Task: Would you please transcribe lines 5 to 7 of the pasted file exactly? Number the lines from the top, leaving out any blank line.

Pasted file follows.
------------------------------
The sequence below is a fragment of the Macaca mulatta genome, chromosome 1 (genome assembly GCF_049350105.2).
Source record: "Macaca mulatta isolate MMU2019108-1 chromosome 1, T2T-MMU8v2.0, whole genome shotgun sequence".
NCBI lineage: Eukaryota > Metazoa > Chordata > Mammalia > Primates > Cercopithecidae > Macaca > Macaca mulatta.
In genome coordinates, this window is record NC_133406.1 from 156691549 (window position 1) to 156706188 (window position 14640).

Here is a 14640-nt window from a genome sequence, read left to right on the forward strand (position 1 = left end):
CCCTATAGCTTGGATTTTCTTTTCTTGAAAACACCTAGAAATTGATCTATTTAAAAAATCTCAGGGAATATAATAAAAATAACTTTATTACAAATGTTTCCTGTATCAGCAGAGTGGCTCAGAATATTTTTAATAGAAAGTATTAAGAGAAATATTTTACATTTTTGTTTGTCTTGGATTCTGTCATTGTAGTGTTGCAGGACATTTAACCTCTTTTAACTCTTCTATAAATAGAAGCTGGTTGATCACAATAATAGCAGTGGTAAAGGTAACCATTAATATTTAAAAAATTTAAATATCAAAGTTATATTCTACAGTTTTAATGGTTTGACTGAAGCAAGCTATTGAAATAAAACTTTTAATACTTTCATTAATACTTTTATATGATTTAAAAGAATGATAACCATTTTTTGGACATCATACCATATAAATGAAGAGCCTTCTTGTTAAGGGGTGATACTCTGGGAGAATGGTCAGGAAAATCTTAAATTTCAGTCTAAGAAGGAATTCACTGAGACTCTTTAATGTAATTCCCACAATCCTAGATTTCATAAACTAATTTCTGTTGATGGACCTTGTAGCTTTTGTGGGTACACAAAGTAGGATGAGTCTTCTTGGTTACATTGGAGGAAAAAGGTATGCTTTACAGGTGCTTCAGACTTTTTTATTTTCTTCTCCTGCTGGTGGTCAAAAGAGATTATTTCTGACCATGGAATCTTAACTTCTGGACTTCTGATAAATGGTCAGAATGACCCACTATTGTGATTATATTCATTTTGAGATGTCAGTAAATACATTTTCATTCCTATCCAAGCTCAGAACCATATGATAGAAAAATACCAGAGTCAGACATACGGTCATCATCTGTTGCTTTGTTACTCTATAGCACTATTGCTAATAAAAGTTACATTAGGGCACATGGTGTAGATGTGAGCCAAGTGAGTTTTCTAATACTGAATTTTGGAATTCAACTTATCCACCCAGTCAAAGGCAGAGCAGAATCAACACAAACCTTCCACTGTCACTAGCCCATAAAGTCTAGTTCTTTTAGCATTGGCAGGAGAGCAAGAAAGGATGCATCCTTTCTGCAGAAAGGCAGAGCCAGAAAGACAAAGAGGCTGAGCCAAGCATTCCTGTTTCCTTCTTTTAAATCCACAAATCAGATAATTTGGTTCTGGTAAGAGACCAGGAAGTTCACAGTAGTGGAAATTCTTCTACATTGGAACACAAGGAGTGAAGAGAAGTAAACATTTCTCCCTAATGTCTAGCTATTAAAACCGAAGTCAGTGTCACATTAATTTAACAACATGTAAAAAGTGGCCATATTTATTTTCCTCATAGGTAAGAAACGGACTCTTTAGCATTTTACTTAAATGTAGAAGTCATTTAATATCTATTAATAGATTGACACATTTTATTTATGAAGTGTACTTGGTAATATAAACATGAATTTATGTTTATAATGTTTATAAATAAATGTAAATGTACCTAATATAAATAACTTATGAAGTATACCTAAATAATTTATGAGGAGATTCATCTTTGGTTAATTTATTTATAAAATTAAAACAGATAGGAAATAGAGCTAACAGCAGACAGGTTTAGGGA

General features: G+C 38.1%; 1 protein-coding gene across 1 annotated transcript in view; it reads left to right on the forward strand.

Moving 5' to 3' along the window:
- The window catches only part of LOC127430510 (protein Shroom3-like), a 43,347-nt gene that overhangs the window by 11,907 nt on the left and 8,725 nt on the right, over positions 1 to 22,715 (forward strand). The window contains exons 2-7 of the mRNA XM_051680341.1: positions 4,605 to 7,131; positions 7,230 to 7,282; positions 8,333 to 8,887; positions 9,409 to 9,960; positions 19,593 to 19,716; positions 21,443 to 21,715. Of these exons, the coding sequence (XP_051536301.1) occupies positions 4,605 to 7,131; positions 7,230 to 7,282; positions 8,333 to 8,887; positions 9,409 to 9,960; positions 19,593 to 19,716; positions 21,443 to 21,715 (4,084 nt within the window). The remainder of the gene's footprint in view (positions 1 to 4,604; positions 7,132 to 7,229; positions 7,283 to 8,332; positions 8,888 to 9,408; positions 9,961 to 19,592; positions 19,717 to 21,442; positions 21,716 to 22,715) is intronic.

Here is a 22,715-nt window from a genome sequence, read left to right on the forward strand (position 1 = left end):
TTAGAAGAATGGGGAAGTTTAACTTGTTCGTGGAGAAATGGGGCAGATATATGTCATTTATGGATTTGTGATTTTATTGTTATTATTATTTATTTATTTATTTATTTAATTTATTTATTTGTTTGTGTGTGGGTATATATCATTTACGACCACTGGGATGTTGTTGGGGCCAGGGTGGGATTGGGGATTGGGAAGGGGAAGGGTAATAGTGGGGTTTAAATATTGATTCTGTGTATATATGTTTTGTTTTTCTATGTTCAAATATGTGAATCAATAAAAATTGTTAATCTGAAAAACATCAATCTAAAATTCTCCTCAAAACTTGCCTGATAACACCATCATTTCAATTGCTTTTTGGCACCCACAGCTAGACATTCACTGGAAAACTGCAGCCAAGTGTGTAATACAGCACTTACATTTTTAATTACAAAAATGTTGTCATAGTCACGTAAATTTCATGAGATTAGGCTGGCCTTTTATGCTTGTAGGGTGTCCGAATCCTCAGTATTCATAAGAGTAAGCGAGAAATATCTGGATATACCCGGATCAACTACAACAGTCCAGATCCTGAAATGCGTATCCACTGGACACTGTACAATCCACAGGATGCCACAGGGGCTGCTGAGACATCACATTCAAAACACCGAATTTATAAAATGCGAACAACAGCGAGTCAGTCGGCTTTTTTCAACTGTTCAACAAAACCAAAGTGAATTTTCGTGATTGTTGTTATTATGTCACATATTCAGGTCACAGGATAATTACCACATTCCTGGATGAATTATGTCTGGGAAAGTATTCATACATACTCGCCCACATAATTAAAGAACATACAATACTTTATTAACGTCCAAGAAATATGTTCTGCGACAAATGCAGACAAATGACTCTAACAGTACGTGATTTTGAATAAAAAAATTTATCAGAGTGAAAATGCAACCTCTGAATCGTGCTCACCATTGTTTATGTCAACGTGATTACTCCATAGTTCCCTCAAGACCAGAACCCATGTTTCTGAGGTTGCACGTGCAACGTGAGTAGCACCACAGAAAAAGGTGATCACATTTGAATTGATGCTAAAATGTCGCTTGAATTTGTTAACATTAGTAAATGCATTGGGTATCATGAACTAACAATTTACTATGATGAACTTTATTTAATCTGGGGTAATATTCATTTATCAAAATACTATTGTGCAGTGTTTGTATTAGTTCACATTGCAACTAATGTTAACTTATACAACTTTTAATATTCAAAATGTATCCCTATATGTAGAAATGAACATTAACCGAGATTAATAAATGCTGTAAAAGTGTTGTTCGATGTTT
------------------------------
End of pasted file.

Here is a 14640-nt window from a genome sequence, read left to right on the forward strand (position 1 = left end):
CCCTATAGCTTGGATTTTCTTTTCTTGAAAACACCTAGAAATTGATCTATTTAAAAAATCTCAGGGAATATAATAAAAATAACTTTATTACAAATGTTTCCTGTATCAGCAGAGTGGCTCAGAATATTTTTAATAGAAAGTATTAAGAGAAATATTTTACATTTTTGTTTGTCTTGGATTCTGTCATTGTAGTGTTGCAGGACATTTAACCTCTTTTAACTCTTCTATAAATAGAAGCTGGTTGATCACAATAATAGCAGTGGTAAAGGTAACCATTAATATTTAAAAAATTTAAATATCAAAGTTATATTCTACAGTTTTAATGGTTTGACTGAAGCAAGCTATTGAAATAAAACTTTTAATACTTTCATTAATACTTTTATATGATTTAAAAGAATGATAACCATTTTTTGGACATCATACCATATAAATGAAGAGCCTTCTTGTTAAGGGGTGATACTCTGGGAGAATGGTCAGGAAAATCTTAAATTTCAGTCTAAGAAGGAATTCACTGAGACTCTTTAATGTAATTCCCACAATCCTAGATTTCATAAACTAATTTCTGTTGATGGACCTTGTAGCTTTTGTGGGTACACAAAGTAGGATGAGTCTTCTTGGTTACATTGGAGGAAAAAGGTATGCTTTACAGGTGCTTCAGACTTTTTTATTTTCTTCTCCTGCTGGTGGTCAAAAGAGATTATTTCTGACCATGGAATCTTAACTTCTGGACTTCTGATAAATGGTCAGAATGACCCACTATTGTGATTATATTCATTTTGAGATGTCAGTAAATACATTTTCATTCCTATCCAAGCTCAGAACCATATGATAGAAAAATACCAGAGTCAGACATACGGTCATCATCTGTTGCTTTGTTACTCTATAGCACTATTGCTAATAAAAGTTACATTAGGGCACATGGTGTAGATGTGAGCCAAGTGAGTTTTCTAATACTGAATTTTGGAATTCAACTTATCCACCCAGTCAAAGGCAGAGCAGAATCAACACAAACCTTCCACTGTCACTAGCCCATAAAGTCTAGTTCTTTTAGCATTGGCAGGAGAGCAAGAAAGGATGCATCCTTTCTGCAGAAAGGCAGAGCCAGAAAGACAAAGAGGCTGAGCCAAGCATTCCTGTTTCCTTCTTTTAAATCCACAAATCAGATAATTTGGTTCTGGTAAGAGACCAGGAAGTTCACAGTAGTGGAAATTCTTCTACATTGGAACACAAGGAGTGAAGAGAAGTAAACATTTCTCCCTAATGTCTAGCTATTAAAACCGAAGTCAGTGTCACATTAATTTAACAACATGTAAAAAGTGGCCATATTTATTTTCCTCATAGGTAAGAAACGGACTCTTTAGCATTTTACTTAAATGTAGAAGTCATTTAATATCTATTAATAGATTGACACATTTTATTTATGAAGTGTACTTGGTAATATAAACATGAATTTATGTTTATAATGTTTATAAATAAATGTAAATGTACCTAATATAAATAACTTATGAAGTATACCTAAATAATTTATGAGGAGATTCATCTTTGGTTAATTTATTTATAAAATTAAAACAGATAGGAAATAGAGCTAACAGCAGACAGGTTTAGGGA

General features: G+C 38.1%; 1 protein-coding gene across 1 annotated transcript in view; it reads left to right on the forward strand.